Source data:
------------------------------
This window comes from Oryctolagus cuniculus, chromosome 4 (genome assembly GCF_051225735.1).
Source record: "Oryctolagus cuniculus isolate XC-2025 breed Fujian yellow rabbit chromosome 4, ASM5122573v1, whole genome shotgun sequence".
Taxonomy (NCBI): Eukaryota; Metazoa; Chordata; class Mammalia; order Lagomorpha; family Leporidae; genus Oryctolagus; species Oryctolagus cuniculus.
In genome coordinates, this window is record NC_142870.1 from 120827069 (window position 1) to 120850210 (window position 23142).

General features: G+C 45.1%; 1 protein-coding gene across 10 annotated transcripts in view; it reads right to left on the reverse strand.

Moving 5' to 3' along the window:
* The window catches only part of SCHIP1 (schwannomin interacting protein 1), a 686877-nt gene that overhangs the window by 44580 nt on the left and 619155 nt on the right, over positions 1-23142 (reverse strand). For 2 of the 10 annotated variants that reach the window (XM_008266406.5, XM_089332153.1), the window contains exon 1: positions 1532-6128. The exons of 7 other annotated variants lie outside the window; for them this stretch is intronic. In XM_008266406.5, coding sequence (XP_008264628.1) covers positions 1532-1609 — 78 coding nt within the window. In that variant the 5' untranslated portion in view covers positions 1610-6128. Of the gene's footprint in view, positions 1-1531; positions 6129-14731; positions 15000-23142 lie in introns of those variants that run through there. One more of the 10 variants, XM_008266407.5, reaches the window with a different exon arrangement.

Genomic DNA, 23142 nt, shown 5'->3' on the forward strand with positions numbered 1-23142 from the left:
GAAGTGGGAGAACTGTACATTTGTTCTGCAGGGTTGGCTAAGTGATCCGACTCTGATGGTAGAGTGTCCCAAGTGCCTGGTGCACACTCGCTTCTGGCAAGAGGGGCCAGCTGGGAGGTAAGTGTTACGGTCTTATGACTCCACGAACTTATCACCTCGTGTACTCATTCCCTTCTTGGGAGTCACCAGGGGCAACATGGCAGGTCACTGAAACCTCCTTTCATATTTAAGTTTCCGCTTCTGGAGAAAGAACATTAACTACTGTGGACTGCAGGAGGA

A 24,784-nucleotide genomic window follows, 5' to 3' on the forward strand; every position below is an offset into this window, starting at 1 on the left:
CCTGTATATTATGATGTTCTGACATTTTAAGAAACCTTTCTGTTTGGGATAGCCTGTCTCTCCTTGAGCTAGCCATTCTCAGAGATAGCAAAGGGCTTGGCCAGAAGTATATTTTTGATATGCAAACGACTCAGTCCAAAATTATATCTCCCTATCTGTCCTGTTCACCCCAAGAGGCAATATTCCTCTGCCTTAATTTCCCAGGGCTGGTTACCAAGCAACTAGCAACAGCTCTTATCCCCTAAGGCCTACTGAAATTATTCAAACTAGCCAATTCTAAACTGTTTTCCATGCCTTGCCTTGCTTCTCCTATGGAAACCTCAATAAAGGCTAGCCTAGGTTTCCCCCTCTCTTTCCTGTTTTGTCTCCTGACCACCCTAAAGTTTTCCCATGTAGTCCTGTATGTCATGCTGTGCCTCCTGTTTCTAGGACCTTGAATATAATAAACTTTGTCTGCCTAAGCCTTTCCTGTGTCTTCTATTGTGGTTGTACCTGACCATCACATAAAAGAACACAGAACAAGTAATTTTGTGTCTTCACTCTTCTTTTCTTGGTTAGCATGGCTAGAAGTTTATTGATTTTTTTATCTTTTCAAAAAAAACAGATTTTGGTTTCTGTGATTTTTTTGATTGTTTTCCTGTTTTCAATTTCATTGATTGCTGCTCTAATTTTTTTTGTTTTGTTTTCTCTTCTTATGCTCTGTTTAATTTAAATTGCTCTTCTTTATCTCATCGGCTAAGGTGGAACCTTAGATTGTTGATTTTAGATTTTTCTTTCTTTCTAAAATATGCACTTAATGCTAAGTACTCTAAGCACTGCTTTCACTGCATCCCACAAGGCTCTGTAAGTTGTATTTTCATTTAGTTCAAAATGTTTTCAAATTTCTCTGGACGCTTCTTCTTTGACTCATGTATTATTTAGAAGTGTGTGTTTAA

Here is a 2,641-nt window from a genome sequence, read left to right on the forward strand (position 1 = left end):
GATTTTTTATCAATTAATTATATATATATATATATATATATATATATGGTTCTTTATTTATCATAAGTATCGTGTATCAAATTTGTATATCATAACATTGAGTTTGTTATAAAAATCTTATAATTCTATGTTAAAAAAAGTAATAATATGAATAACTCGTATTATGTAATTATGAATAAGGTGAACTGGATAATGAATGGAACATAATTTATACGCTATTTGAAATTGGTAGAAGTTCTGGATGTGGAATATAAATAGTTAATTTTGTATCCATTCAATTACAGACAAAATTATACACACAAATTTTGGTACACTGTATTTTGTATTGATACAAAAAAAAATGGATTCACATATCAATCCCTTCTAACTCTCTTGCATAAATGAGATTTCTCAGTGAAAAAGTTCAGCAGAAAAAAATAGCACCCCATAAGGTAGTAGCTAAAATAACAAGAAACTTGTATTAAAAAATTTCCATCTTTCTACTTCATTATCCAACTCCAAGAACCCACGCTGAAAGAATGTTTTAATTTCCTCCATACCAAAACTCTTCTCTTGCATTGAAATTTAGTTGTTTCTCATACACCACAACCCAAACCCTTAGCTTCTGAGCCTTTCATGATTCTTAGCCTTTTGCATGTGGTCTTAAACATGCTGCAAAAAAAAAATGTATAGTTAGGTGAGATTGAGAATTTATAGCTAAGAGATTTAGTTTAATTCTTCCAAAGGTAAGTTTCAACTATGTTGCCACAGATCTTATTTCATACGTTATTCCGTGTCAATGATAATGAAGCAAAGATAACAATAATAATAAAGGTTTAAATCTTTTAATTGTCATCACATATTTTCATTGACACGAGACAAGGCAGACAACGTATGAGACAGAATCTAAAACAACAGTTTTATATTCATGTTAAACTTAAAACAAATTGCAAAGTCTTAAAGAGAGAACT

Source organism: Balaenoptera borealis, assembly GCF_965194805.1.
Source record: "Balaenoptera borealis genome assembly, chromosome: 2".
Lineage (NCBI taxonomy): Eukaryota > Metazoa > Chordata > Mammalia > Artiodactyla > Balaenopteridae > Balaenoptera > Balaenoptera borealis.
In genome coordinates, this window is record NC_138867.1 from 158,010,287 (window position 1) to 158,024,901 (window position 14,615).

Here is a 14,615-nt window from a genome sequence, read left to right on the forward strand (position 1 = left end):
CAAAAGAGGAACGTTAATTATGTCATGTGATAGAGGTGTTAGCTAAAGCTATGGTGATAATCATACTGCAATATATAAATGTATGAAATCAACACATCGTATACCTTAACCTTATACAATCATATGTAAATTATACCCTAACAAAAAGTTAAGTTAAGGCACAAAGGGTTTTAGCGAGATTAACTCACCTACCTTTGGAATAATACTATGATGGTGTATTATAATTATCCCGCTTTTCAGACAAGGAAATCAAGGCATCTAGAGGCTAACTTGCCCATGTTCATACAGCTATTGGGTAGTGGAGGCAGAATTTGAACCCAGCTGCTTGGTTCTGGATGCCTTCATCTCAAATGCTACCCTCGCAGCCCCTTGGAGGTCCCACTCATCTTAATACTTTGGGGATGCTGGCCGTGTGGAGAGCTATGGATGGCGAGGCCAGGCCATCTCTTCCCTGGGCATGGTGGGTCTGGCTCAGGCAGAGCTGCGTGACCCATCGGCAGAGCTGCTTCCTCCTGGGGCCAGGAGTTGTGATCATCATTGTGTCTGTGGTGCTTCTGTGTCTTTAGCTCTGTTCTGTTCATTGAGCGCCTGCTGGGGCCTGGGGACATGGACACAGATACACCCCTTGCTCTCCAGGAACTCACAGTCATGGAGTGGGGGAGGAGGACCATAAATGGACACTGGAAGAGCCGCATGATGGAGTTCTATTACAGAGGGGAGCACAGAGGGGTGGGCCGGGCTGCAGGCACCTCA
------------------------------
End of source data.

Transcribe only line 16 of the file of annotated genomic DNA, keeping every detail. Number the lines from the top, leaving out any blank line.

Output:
Lineage (NCBI taxonomy): Eukaryota > Metazoa > Chordata > Mammalia > Artiodactyla > Balaenopteridae > Balaenoptera > Balaenoptera borealis.